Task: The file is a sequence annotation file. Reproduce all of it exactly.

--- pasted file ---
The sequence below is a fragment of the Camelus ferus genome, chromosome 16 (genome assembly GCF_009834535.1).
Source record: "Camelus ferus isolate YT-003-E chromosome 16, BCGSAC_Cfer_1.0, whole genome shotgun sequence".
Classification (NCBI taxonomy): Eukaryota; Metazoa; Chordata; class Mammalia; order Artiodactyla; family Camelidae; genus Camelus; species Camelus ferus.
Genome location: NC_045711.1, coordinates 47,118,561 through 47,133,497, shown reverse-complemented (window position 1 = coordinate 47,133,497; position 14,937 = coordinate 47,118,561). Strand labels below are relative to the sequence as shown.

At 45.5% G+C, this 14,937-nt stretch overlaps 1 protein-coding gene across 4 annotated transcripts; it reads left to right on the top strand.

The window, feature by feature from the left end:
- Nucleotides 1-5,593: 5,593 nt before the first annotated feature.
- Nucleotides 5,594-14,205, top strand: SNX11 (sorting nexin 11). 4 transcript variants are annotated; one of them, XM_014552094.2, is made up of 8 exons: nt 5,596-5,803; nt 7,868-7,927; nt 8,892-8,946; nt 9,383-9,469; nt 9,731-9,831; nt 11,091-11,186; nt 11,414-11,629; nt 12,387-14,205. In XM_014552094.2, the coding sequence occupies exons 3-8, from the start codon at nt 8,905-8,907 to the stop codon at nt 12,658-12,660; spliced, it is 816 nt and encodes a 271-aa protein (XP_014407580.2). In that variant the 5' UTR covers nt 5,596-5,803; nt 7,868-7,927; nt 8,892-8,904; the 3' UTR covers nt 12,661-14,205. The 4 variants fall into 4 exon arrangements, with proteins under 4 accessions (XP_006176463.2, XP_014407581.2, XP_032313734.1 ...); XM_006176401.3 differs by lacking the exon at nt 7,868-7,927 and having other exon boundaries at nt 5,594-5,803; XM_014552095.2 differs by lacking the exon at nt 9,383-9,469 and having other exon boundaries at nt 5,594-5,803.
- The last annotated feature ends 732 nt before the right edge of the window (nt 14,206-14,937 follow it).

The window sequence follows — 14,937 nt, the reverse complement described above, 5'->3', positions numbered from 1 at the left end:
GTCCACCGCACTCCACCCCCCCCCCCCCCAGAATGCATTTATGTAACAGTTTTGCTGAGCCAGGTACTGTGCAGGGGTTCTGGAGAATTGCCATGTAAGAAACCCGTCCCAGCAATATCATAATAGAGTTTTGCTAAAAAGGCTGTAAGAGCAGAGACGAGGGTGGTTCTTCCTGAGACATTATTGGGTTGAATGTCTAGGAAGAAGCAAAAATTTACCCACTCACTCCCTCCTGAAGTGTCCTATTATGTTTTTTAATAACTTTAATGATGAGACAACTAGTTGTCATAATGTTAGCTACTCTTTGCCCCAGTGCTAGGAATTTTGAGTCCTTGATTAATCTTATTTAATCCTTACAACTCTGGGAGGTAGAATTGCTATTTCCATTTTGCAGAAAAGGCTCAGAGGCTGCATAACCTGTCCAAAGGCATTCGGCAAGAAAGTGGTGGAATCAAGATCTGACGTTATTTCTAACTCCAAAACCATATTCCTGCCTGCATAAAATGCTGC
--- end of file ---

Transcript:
The sequence below is a fragment of the Camelus ferus genome, chromosome 16 (genome assembly GCF_009834535.1).
Source record: "Camelus ferus isolate YT-003-E chromosome 16, BCGSAC_Cfer_1.0, whole genome shotgun sequence".
Classification (NCBI taxonomy): Eukaryota; Metazoa; Chordata; class Mammalia; order Artiodactyla; family Camelidae; genus Camelus; species Camelus ferus.
Genome location: NC_045711.1, coordinates 47,118,561 through 47,133,497, shown reverse-complemented (window position 1 = coordinate 47,133,497; position 14,937 = coordinate 47,118,561). Strand labels below are relative to the sequence as shown.

At 45.5% G+C, this 14,937-nt stretch overlaps 1 protein-coding gene across 4 annotated transcripts; it reads left to right on the top strand.

The window, feature by feature from the left end:
- Nucleotides 1-5,593: 5,593 nt before the first annotated feature.
- Nucleotides 5,594-14,205, top strand: SNX11 (sorting nexin 11). 4 transcript variants are annotated; one of them, XM_014552094.2, is made up of 8 exons: nt 5,596-5,803; nt 7,868-7,927; nt 8,892-8,946; nt 9,383-9,469; nt 9,731-9,831; nt 11,091-11,186; nt 11,414-11,629; nt 12,387-14,205. In XM_014552094.2, the coding sequence occupies exons 3-8, from the start codon at nt 8,905-8,907 to the stop codon at nt 12,658-12,660; spliced, it is 816 nt and encodes a 271-aa protein (XP_014407580.2). In that variant the 5' UTR covers nt 5,596-5,803; nt 7,868-7,927; nt 8,892-8,904; the 3' UTR covers nt 12,661-14,205. The 4 variants fall into 4 exon arrangements, with proteins under 4 accessions (XP_006176463.2, XP_014407581.2, XP_032313734.1 ...); XM_006176401.3 differs by lacking the exon at nt 7,868-7,927 and having other exon boundaries at nt 5,594-5,803; XM_014552095.2 differs by lacking the exon at nt 9,383-9,469 and having other exon boundaries at nt 5,594-5,803.
- The last annotated feature ends 732 nt before the right edge of the window (nt 14,206-14,937 follow it).

The window sequence follows — 14,937 nt, the reverse complement described above, 5'->3', positions numbered from 1 at the left end:
GTCCACCGCACTCCACCCCCCCCCCCCCCAGAATGCATTTATGTAACAGTTTTGCTGAGCCAGGTACTGTGCAGGGGTTCTGGAGAATTGCCATGTAAGAAACCCGTCCCAGCAATATCATAATAGAGTTTTGCTAAAAAGGCTGTAAGAGCAGAGACGAGGGTGGTTCTTCCTGAGACATTATTGGGTTGAATGTCTAGGAAGAAGCAAAAATTTACCCACTCACTCCCTCCTGAAGTGTCCTATTATGTTTTTTAATAACTTTAATGATGAGACAACTAGTTGTCATAATGTTAGCTACTCTTTGCCCCAGTGCTAGGAATTTTGAGTCCTTGATTAATCTTATTTAATCCTTACAACTCTGGGAGGTAGAATTGCTATTTCCATTTTGCAGAAAAGGCTCAGAGGCTGCATAACCTGTCCAAAGGCATTCGGCAAGAAAGTGGTGGAATCAAGATCTGACGTTATTTCTAACTCCAAAACCATATTCCTGCCTGCATAAAATGCTGC